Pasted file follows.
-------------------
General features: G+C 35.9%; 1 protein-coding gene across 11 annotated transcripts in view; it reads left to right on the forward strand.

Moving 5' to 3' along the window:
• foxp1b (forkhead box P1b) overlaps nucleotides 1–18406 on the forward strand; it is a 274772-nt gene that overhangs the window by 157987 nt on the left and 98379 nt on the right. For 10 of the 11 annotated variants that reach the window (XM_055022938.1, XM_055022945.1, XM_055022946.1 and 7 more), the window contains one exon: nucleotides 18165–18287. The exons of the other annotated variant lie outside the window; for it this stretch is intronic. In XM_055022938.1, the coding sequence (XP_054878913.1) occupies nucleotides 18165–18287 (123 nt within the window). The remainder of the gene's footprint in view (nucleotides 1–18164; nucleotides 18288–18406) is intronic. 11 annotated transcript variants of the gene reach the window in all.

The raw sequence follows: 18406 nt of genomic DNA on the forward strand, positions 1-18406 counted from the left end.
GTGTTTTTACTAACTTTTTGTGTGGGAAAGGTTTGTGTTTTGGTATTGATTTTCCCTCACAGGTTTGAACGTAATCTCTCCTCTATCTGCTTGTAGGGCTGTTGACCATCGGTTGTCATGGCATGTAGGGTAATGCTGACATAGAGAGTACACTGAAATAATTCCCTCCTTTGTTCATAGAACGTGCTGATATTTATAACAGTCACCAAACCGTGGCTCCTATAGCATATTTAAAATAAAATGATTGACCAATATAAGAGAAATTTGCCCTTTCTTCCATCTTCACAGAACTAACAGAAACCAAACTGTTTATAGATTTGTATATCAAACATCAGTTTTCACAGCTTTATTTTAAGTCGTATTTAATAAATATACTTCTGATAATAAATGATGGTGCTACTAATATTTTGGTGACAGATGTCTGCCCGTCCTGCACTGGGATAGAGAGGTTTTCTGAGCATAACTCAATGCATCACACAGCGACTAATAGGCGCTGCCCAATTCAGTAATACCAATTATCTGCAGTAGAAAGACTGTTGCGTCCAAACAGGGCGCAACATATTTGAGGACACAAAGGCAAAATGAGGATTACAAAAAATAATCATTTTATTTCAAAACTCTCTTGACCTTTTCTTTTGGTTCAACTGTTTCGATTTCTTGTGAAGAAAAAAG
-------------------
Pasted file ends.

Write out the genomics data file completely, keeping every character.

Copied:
General features: G+C 35.9%; 1 protein-coding gene across 11 annotated transcripts in view; it reads left to right on the forward strand.

Moving 5' to 3' along the window:
• foxp1b (forkhead box P1b) overlaps nucleotides 1–18406 on the forward strand; it is a 274772-nt gene that overhangs the window by 157987 nt on the left and 98379 nt on the right. For 10 of the 11 annotated variants that reach the window (XM_055022938.1, XM_055022945.1, XM_055022946.1 and 7 more), the window contains one exon: nucleotides 18165–18287. The exons of the other annotated variant lie outside the window; for it this stretch is intronic. In XM_055022938.1, the coding sequence (XP_054878913.1) occupies nucleotides 18165–18287 (123 nt within the window). The remainder of the gene's footprint in view (nucleotides 1–18164; nucleotides 18288–18406) is intronic. 11 annotated transcript variants of the gene reach the window in all.

The raw sequence follows: 18406 nt of genomic DNA on the forward strand, positions 1-18406 counted from the left end.
GTGTTTTTACTAACTTTTTGTGTGGGAAAGGTTTGTGTTTTGGTATTGATTTTCCCTCACAGGTTTGAACGTAATCTCTCCTCTATCTGCTTGTAGGGCTGTTGACCATCGGTTGTCATGGCATGTAGGGTAATGCTGACATAGAGAGTACACTGAAATAATTCCCTCCTTTGTTCATAGAACGTGCTGATATTTATAACAGTCACCAAACCGTGGCTCCTATAGCATATTTAAAATAAAATGATTGACCAATATAAGAGAAATTTGCCCTTTCTTCCATCTTCACAGAACTAACAGAAACCAAACTGTTTATAGATTTGTATATCAAACATCAGTTTTCACAGCTTTATTTTAAGTCGTATTTAATAAATATACTTCTGATAATAAATGATGGTGCTACTAATATTTTGGTGACAGATGTCTGCCCGTCCTGCACTGGGATAGAGAGGTTTTCTGAGCATAACTCAATGCATCACACAGCGACTAATAGGCGCTGCCCAATTCAGTAATACCAATTATCTGCAGTAGAAAGACTGTTGCGTCCAAACAGGGCGCAACATATTTGAGGACACAAAGGCAAAATGAGGATTACAAAAAATAATCATTTTATTTCAAAACTCTCTTGACCTTTTCTTTTGGTTCAACTGTTTCGATTTCTTGTGAAGAAAAAAG